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Tribal Affiliation, Scientific Literacy, and Climate Change

Surveys say that most fewer conservatives than liberals believe that climate change is a global threat caused mainly by humans releasing greenhouse gasses.

Is that because they don’t understand science? If they did, would they change their minds? Are liberals convinced of the threat because they understand the underlying science?  Can research help us understand which of these statements are likely to be true?

I think that the answer to the last question is: yes.

And the research says that the answers to the others are no, no, and no.

The details are in the paper, The Tragedy of the Risk-Perception Commons: Culture Conflict, Rationality Conflict, and Climate Change,  linked through the web site of the Cultural Cognition Project at Yale University.  There’s a lot of good stuff at the site beyond this article, including some interesting studies on tribal affiliation, scientific literacy and evolution, nuclear energy, and other controversial topics.

Here’s the Cliff Notes Version of the referenced article:

If you are a liberal, the more science you know, the more you are likely to be convinced climate change is mainly caused by humans and a big problem.

If you are a conservative, the more science you know, the less you believe that. Really. That’s what the research says.

How do you do research that tells you that?

First, you develop a test that measures general understanding of science. The test itself has been well studied and vetted.

Give a bunch of people the test.  Their studies typically include 1500-200 people. Have the people give their views on climate change and their political orientation.

Analyze the results.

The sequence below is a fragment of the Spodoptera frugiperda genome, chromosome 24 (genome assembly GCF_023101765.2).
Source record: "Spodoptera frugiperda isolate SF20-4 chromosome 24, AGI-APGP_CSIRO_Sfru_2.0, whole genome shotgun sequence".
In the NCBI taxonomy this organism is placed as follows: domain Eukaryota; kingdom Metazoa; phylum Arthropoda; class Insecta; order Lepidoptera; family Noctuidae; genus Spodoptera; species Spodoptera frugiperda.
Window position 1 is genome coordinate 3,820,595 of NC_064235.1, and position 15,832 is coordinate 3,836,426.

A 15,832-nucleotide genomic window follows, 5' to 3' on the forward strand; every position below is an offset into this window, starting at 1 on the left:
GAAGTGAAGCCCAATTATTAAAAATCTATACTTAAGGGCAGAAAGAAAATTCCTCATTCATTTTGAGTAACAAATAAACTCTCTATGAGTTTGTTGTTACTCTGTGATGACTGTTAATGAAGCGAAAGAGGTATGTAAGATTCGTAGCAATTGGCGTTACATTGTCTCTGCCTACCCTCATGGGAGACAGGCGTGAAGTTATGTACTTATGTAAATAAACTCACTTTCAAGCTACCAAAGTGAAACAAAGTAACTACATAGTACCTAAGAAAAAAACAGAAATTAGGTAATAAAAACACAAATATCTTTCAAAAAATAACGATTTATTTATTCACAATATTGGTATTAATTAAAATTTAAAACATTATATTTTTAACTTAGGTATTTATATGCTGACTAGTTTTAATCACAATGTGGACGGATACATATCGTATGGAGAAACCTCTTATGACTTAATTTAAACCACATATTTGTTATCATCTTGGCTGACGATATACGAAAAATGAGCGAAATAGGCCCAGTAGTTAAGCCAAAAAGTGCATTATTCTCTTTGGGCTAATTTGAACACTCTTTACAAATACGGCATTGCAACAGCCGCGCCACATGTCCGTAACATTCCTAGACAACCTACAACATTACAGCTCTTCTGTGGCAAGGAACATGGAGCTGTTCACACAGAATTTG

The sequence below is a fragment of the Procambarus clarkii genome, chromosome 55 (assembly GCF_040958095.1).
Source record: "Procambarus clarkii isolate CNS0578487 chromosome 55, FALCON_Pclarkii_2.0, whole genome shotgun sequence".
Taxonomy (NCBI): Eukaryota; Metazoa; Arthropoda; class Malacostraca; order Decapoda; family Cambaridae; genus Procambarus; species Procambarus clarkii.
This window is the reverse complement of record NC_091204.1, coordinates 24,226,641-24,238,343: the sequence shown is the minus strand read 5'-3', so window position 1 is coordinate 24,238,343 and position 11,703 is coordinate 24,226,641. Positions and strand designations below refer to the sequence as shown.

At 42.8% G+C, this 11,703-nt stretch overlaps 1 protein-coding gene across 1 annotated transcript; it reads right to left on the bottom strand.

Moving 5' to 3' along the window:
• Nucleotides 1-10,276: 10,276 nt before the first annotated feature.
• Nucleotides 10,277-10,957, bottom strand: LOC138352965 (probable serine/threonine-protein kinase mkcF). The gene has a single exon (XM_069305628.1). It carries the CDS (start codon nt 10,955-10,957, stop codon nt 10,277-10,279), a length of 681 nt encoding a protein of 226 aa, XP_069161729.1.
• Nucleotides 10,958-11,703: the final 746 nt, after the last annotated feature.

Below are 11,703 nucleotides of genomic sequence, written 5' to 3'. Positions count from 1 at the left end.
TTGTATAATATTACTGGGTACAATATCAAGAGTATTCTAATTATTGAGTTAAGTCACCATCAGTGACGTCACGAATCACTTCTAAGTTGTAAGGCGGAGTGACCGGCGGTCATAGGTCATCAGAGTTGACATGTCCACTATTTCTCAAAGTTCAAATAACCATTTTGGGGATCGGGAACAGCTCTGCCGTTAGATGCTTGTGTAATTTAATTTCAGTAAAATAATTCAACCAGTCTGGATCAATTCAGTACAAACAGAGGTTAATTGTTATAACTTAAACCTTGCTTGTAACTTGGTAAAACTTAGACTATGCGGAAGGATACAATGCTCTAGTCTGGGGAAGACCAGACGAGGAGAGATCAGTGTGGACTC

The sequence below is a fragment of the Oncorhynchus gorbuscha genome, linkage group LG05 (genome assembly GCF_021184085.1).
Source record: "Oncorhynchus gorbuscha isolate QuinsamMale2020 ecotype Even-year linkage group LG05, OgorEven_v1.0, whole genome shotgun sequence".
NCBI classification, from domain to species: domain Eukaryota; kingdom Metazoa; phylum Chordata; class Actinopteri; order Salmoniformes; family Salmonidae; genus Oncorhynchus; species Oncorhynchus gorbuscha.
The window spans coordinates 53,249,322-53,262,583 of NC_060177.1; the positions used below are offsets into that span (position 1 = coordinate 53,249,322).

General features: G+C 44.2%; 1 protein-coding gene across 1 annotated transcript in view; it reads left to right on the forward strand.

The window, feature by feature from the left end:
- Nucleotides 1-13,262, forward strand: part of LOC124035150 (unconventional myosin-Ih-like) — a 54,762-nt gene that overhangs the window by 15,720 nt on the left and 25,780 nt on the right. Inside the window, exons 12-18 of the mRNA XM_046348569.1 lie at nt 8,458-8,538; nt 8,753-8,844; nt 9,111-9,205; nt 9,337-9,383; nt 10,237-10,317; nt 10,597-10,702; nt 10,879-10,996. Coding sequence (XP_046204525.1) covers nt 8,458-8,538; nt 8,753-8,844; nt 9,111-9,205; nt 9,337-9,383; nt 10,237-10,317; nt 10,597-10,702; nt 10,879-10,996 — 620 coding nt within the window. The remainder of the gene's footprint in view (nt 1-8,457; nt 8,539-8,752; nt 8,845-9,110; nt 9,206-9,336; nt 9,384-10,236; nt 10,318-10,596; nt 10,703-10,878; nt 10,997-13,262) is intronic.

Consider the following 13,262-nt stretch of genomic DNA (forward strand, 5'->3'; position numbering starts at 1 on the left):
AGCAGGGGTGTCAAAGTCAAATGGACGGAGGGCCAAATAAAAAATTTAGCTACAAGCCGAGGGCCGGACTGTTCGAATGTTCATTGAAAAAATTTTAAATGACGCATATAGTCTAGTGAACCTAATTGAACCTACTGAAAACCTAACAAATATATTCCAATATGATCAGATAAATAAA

If it’s true that the more people understand science the more they are convinced of climate change you’d expect to see scientific illiteracy correlated with climate concern and scientific illiteracy correlated with climate skepticism.

Thus you’d expect to see ignorant people (mainly conservatives) clustered at the low end of the science knowledge scale and the knowledgeable ones (mostly liberals) at the other end.

It turns out that that’s not the way it comes out.

The range of science knowledge among liberals and conservatives is roughly the same. There is no significant correlation between science knowledge and political orientation.

You discover that for liberals, science knowledge is correlated with climate concern. The more science a self-identified liberal knows, the more likely that they are concerned about climate. That’s not surprising.

But you discover that for conservatives, science knowledge is correlated with climate skepticism. The more science that a conservative knows, the less convinced they are. That’s surprising to a lot of people.

Indeed if you look just at the most scientifically literate and numerate people you find that they are slightly less likely than average to see climate change as a serious threat.

This research does not tell us what conclusions to draw about climate change, or how concerned to be.

It does tell us, though, that tribal membership influences opinions far more than our knowledge of science does.

Whatever your opinion, it’s worth keeping that in mind.

Can We Be Rational Citizens

Never mind the other guys (whatever “the other guys” might mean to you on any particular topic) are we (meaning me, you, and the people you find yourself agreeing with on that topic) being rational?

This is a big subject, and the more I think about and research it, the bigger it gets. So here are some subtopics/questions for discussion.

  1. What does it mean to be a rational person?
  2. What does it mean to be a rational citizen/voter?
  3. Is it even a good idea to try to be a one?
  4. Do you think that you vote in a rational way all the time? Most of the time? If so, what definition of rationality are you using?
  5. Are you (and the people you agree with on a particular topic) rational citizens?
  6. Do you think that the people who disagree with you are rational citizens?
  7. Is there something that you do to help you improve your level of rational discourse?
  8. Is there something that you know that you are not doing, but which you could do?

Here’s some food for thought on the topic by a blogger whose nom de blogger is “Scott Alexander.”  His real name (or at least the name he uses elsewhere) is Scott Siskind. Either way, he seems to be call himself Scott, which prejudices me (and perhaps at least one other of us) in his favor.

Scott writes long, long , very well thought out and very well documented posts. If you’re new to his writing,  you probably won’t be able to wade through his build-up to the main argument in the first post. So let me give you a teaser from the post and suggest that if you find it interesting that you start reading around Section VI or VII and go back, bit by bit, if you like it.